Would ditching breakfast make you healthier?
Chances are you had breakfast this morning, whether it was before you left home or after you’d arrived at work. You’d be forgiven for thinking this was a major health box ticked – after all, for years experts have insisted breakfast is the most important meal of the day.
However, a new eating programme is now spinning conventional wisdom on its head and has sparked debate about whether breakfasteers have been wrong all along.
The two-meal a day diet, a concept from fitness trainer, nutritionist and author of The 2 Meal Day, Max Lowery, suggests most people would be far healthier eating just twice a day instead of three times, and breakfast is the easiest meal to ditch.
Skipping breakfast – or ‘time-restricted eating’ – he argues, prolongs your ‘fasting’ period from sleeping overnight, which will result in a host of health benefits. Research has shown intermittent fasting can help weight loss, stabilise blood sugar levels, lower blood pressure, reduce cholesterol and protect against heart disease.
This was the basis of the highly popular 5:2 diet where for two days of the week you survived on a ‘fast’ of just 500 calories, but ate normally for the other five.
‘There is a lot of evidence available now to show fasting is extremely important to your health and wellbeing,’ says Max. ‘Fasting allows the body to burn fat for energy instead of being dependent on the sugars it gets from food. But this is different from the 5:2, because you can incorporate it into your daily life. Eating 500 calories for two days every week is not sustainable long-term.’
The main benefits of this way of eating, Max says, is you burn fat, have more energy and feel less hungry without going on an actual diet.
‘If you eat by 8pm the previous evening, skip breakfast and have lunch at noon, it means you have stretched your normal overnight fast to around 16 hours, at which point it has started burning body fat,’ he says.
‘The longer you are in the fasting state, the more you are likely to see the benefits over time.’
Is it time to break with breakfast tradition?
Max believes as a nation we have been conditioned to think we need breakfast every morning. ‘The truth is we don’t,’ he says. ‘There are a lot of myths about the impact of not having breakfast. One of them is that your metabolism slows down. Research has shown that during fasting it can actually increase by up to 12%.’
Unsurprisingly the eating plan has been met with scepticism in some quarters. Nutritional physiologist Rick Hay, author of The Anti Ageing Food & Fitness Plan, says that while he acknowledges the evidence-based benefits of fasting, the idea of a two-meal diet should be approached with caution.
‘For most people, I would still advocate that breakfast is important,’ he says. ‘If you have a high-powered job or just a stressful life, as many people do, not eating in the morning can cause a drop in blood sugar and you can suffer mood swings or a general lack of concentration.
‘There’s also a concern that if the body can’t get energy from food, it will get it from stress hormones, which could increase levels of visceral fat – the body fat stored around the abdominal cavity, which includes the liver, pancreas and intestines. This is associated with cardiovascular disease and conditions like high blood pressure and high cholesterol.’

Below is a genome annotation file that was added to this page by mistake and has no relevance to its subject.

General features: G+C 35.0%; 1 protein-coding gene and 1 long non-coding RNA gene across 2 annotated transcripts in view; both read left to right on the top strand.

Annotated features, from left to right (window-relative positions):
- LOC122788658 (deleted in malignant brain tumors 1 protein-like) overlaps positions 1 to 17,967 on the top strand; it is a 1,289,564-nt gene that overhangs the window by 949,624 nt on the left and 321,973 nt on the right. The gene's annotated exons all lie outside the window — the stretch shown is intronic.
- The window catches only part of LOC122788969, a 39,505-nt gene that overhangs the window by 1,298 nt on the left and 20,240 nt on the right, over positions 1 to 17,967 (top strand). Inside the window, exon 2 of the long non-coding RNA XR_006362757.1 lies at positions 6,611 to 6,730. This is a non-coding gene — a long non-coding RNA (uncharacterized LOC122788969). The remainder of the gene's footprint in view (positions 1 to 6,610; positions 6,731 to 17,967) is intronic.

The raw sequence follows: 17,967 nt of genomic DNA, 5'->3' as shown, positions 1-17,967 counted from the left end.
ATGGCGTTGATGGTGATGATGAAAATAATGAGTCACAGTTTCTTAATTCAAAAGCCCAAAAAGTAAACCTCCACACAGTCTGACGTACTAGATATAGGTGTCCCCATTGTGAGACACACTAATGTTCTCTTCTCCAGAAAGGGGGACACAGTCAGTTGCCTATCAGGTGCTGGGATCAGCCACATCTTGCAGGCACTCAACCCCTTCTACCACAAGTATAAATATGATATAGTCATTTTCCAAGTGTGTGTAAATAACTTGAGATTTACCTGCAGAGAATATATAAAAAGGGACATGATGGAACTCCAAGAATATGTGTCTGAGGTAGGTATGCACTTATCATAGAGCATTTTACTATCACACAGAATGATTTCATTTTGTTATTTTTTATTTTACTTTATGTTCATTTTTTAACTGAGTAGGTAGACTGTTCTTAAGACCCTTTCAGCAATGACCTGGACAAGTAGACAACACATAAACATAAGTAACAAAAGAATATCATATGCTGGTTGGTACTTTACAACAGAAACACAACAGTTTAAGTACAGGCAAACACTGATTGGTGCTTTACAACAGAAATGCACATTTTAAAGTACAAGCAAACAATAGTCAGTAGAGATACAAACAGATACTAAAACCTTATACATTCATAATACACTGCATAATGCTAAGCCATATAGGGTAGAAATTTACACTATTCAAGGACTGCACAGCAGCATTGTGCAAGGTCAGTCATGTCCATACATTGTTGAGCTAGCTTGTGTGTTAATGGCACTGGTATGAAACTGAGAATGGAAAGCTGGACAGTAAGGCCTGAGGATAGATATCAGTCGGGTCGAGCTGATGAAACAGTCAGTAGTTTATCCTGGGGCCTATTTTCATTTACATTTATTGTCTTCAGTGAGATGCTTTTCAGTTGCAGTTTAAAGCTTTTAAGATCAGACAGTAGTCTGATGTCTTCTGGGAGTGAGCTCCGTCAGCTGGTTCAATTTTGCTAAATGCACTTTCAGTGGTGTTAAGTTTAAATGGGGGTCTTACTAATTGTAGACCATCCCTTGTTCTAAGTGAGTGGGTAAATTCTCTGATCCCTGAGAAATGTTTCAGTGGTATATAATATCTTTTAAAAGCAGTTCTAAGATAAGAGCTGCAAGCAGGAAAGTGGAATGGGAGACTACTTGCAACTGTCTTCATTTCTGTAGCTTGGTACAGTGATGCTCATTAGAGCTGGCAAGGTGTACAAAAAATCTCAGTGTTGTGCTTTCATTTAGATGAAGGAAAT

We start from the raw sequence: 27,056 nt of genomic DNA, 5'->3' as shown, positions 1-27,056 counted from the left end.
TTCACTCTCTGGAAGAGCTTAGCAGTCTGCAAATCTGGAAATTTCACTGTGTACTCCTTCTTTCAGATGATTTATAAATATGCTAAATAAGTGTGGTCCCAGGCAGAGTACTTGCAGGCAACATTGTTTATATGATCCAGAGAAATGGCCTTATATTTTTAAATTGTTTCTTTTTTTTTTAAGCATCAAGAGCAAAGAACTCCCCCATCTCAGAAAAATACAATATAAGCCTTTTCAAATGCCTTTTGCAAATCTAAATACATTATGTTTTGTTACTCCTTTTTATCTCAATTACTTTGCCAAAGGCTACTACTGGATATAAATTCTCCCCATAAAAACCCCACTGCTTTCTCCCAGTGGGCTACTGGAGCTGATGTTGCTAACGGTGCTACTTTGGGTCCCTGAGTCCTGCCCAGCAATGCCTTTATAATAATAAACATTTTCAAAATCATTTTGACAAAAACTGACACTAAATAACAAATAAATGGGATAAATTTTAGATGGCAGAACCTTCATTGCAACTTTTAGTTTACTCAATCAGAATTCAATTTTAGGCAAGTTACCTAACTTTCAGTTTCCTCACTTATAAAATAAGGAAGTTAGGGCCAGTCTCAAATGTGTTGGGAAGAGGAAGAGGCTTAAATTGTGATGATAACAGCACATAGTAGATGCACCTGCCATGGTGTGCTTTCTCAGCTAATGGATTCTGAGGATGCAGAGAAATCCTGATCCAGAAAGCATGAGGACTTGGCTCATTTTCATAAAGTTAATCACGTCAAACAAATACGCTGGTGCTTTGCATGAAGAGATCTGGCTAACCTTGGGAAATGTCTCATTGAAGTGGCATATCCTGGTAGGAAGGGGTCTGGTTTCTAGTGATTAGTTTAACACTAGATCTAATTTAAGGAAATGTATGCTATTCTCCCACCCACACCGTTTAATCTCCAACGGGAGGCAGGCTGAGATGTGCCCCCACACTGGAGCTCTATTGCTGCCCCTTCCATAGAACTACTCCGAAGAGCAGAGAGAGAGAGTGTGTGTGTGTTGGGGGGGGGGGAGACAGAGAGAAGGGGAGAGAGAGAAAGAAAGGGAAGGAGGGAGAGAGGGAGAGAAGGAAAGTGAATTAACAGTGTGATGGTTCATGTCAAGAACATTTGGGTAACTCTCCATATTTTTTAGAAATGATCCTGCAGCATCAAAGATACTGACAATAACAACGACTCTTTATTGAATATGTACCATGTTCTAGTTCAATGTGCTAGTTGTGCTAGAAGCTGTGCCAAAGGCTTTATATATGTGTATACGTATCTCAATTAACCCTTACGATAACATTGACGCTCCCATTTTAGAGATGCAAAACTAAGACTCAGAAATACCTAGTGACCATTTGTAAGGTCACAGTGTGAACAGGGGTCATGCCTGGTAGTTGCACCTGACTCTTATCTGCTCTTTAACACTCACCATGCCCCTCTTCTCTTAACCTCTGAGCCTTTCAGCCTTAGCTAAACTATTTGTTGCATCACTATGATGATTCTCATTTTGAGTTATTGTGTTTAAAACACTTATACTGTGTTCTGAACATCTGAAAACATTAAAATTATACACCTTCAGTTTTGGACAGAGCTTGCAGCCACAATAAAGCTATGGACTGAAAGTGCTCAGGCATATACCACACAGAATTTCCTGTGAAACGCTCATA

He also adds that people who have fasted all morning could be tempted to eat too much at lunchtime.
If so, says Rick, ‘there is a danger they could end up actually gaining weight. Often what we need is more nutritional knowledge, not a new eating plan.’
Consultant dietitian Helen Bond is equally wary. ‘While we know fasting is gathering momentum in terms of research, there’s a weight of evidence in favour of having breakfast. It breaks your overnight “fast” and gives you the energy and nutrients to help throughout the morning. We should be having 20% of our recommended calorie intake at breakfast.’
Helen adds there is stacked evidence to suggest people who regularly eat breakfast are less likely to have weight issues as they grow older, too.
‘They tend to be slimmer or able to lose weight in the long term and are more likely to have a nutritionally balanced diet,’ she says. ‘Long term, you can sustain your weight and weight loss better if you have three meals a day.”
While Max accepts there are some people who may struggle with skipping breakfast initially, he says it doesn’t take long for the body to adjust.
‘If you are concerned about low sugar levels, then the change needs to happen gradually,’ he explains. ‘First you start with three healthy meals a day with absolutely no snacking in between. Then, when you are comfortable with that, you can push your first meal a little bit later each day until you are eating at lunchtime.’
So should you ditch breakfast or not?
The answer may actually lie with ‘intuitive eating’, a concept championed by nutritionist and life coach, Pandora Symes.
‘If we eat intuitively, many of us would probably skip breakfast a lot of mornings anyway because we would wake up after a heavy meal the night before, for example, and recognise we’re not really hungry,’ she explains.
‘It is ingrained in us that we eat three meals a day which means many of us have lost our natural intuition when it comes to food.
‘What we need to be doing is listening to what our body needs at different times, rather than following specific diets or eating at assigned times, regardless of whether we are hungry or not. That is really the best way to have the healthiest relationship with food and find the right balance.’
Read more: The foodie’s guide to the best brunch in London